The following post has been submitted by Axil Axil
A Grand Unified Theory(GUT) is a model in particle physics in which at high energy, forces of the Standard Model which define the electromagnetic, weak, and strong interactions, are merged into one single force. This unified interaction is characterized by one larger gauge symmetry and thus several force carriers, but one unified coupling constant. A common coupling constant means that each of these forces can affect the other. If Grand Unification is realized in nature, there is the possibility of a grand unification epoch in the early universe in which the fundamental forces are not yet distinct.
There might well exist processes in condensed matter that can amplify and concentrate EMF to a high enough level to achieve a unified force coupling constant. In such a high energy state, the electromagnetic force would affect both the weak and the strong force.
One of the predictions of the Grand Unified Theory is the decay of the proton and the neutron. Most Grand Unified Theories predict that free protons will decay. They also predict that neutrons will decay by essentially the same process,
To prove that the Grand Unified Theory was valid, a hunt for proton decay began in the 1980s. To complete and verified theory of the standard model of physics, much rests on the existence of proton decay, and yet to this very day, we’ve never seen a proton die. The reason may simply be that protons rarely decay, a hypothesis borne out by both experiment and theory. Experiments say the proton lifetime has to be greater than about 10^^34 years: That’s a 1 followed by 34 zeroes.
The key phrase in that last sentence is “on average.” Because of quantum physics, the time any given proton decays is random, so a tiny fraction will decay long before that 10^^34-year lifetime. So, what you need to do is to get a whole bunch of protons together. Increasing the number of protons increases the chance that one of them will decay while you’re watching.
The second essential step is to isolate the experiment from particles that could mimic proton decay, so any realistic proton decay experiment must be located deep underground to isolate it from random particle passers-by. That’s the strategy pursued by the currently operating Super-Kamiokande experiment in Japan, which consists of a huge tank with 50,000 tons of water in a mine. The upcoming Deep Underground Neutrino Experiment, to be located in a former gold mine in South Dakota, will consist of 40,000 tons of liquid argon.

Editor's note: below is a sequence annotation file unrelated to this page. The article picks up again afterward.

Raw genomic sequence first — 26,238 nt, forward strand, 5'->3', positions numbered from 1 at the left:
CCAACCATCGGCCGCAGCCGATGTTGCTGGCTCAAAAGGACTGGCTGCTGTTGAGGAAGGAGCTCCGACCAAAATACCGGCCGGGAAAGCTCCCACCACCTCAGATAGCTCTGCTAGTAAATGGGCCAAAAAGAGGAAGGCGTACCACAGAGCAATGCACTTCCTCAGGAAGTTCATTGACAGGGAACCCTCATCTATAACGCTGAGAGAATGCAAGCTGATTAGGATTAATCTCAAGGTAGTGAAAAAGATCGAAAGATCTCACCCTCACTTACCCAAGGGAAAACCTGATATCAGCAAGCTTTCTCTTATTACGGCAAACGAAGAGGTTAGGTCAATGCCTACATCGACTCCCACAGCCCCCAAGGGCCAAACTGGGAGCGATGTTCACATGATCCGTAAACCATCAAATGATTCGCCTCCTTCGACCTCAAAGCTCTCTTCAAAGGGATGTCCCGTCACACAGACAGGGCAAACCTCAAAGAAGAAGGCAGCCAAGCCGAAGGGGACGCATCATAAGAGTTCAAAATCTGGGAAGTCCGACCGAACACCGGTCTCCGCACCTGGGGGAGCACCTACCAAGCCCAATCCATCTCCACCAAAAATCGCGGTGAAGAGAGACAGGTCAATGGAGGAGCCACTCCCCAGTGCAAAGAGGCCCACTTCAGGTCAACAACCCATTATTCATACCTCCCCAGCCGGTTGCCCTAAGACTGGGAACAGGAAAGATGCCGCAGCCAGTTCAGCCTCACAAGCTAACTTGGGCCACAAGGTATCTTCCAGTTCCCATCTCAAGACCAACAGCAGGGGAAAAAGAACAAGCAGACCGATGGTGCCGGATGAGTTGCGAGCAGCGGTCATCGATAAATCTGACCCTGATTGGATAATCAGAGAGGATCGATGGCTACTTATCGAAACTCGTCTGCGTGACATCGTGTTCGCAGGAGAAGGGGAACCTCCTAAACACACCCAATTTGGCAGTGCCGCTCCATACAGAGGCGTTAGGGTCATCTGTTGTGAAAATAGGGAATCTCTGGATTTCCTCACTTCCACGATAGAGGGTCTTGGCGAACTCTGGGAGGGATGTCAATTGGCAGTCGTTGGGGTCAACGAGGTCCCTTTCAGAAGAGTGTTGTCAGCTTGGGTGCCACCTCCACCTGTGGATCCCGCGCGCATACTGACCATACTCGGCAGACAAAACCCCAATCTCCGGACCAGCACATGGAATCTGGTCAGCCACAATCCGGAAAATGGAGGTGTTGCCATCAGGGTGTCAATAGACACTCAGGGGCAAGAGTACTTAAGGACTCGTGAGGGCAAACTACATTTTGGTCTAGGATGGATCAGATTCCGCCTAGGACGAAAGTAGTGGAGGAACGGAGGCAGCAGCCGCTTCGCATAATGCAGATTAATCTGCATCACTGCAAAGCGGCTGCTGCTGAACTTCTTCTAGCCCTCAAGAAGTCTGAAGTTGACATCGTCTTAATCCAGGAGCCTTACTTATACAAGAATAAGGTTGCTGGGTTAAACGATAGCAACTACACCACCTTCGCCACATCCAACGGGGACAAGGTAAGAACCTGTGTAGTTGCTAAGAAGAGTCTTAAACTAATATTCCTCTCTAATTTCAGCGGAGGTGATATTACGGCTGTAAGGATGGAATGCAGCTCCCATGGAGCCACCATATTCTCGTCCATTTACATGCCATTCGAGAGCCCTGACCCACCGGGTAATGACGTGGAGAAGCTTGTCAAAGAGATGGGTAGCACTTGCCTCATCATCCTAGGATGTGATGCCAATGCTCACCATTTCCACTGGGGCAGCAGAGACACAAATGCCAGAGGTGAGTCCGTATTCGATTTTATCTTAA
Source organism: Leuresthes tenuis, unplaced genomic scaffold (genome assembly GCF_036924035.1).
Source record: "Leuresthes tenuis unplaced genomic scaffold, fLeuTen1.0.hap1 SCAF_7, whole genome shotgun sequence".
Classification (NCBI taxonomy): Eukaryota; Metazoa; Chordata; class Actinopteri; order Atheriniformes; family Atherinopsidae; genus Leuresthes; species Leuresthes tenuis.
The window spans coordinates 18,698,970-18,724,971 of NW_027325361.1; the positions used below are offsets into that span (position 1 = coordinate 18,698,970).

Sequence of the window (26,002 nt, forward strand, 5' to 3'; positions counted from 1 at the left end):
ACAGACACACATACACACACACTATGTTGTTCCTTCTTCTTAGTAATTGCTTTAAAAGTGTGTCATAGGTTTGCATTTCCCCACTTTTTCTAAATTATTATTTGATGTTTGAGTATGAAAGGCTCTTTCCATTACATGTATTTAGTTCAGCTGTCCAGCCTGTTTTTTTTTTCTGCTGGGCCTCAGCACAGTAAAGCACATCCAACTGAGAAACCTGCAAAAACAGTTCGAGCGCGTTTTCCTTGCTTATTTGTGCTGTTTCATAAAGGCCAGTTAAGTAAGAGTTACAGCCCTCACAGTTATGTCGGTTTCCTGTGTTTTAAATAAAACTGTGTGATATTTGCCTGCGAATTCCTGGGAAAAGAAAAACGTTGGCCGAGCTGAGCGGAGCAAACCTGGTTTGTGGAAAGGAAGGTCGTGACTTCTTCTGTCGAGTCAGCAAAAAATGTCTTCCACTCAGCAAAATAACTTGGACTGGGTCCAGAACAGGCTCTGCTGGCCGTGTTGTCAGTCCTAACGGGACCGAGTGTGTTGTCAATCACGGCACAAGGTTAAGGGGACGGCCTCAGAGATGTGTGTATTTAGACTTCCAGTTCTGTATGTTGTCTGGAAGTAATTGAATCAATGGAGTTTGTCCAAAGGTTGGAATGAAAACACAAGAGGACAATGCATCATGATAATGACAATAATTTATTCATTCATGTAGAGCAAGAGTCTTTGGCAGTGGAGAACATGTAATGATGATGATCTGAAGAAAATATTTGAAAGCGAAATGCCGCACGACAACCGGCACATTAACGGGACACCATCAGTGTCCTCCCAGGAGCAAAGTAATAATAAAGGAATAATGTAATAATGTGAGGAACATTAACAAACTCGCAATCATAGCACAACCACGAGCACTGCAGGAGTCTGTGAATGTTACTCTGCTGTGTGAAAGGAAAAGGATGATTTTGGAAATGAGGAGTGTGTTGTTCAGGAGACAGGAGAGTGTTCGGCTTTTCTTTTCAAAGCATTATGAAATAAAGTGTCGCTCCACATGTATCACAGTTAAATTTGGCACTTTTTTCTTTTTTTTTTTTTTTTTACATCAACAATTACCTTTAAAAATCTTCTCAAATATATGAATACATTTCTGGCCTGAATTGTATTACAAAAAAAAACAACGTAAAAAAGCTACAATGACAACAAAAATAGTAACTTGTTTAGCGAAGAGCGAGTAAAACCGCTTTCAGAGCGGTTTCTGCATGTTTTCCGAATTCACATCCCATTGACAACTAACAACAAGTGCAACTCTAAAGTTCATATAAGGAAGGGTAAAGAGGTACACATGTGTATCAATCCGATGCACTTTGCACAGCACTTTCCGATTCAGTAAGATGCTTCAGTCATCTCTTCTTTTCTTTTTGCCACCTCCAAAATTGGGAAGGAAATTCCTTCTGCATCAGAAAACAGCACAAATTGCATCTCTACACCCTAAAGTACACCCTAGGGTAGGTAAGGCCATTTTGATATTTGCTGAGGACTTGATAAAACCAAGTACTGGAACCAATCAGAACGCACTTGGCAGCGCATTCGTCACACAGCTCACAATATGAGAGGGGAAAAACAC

Because the two experiments are based on different types of atoms, they are sensitive to different ways protons might decay, which will reveal which GUT is correct … if any of the current models is right. Both Super-Kamiokande and DUNE are neutrino experiments first, but we’re just as interested in the proton decay possibilities of these experiments as in the neutrino aspects.
Proton Longevity Pushes New Bounds
One interesting paragraph in this article is revealing. “Other GUTs that incorporate supersymmetry (SUSY), a hypothetical model that assumes all particles have a partner with different spin, predict that the proton decays into a K meson and a neutrino with a lifetime of less than a few times 10^^34 years. The Super-Kamiokande collaboration has looked for signs of this decay in a 50,000-ton tank of water surrounded by detectors. If one of the many protons in the tank were to decay, the KK meson’s decay products (muons, ππ mesons) would be detectable.”
These particles are seen in Leif Holmlid’s experiments. Are proton and neutron decay occurring in vast numbers in Holmlid’s experiments? What could cause the decay rate of protons to hugely increase there?
It might be the unified coupling constant. As the power and focus of the EMF increases, the various individual force cooping constants converge to the unified value. Then the probability of proton decay goes up in proportion. One of the perplexing characteristics of the LENR reaction is its wide range of apparent power from extremely week to very strong. A varying strength of the EMF field would supply that character to the LENR reaction.
Another amplification seen in LENR is the speed at which nuclear decay happens. In a LENR reaction the decay rare can be so rapid that a radioactive isotope reaches stability almost instantaneously. In a weak LENR reaction, the isotope’s production of radiation is only affected slightly. This may be a result in the increase of the Weak Force cooping constant through EMF stimulation as it is amplified in varying amounts toward the Weak force unification value.
The next step in our explanation of LENR is to understand what processes in condensed matter produces powerful and focused EMF strong enough to unified the common force coupling constant.
After all, proton decay id a mainstay of the theories of how the universe works and follows from profound universally accepted concepts of how the cosmos fundamentally operates. If protons do decay, it’s so rare that human bodies would be unaffected, but not our understanding. The impact of that knowledge would be immense, and worth a tiny bit of instability. But that instability opens up access to the limitless power stored inside the atom through the recovery of the LENR reaction.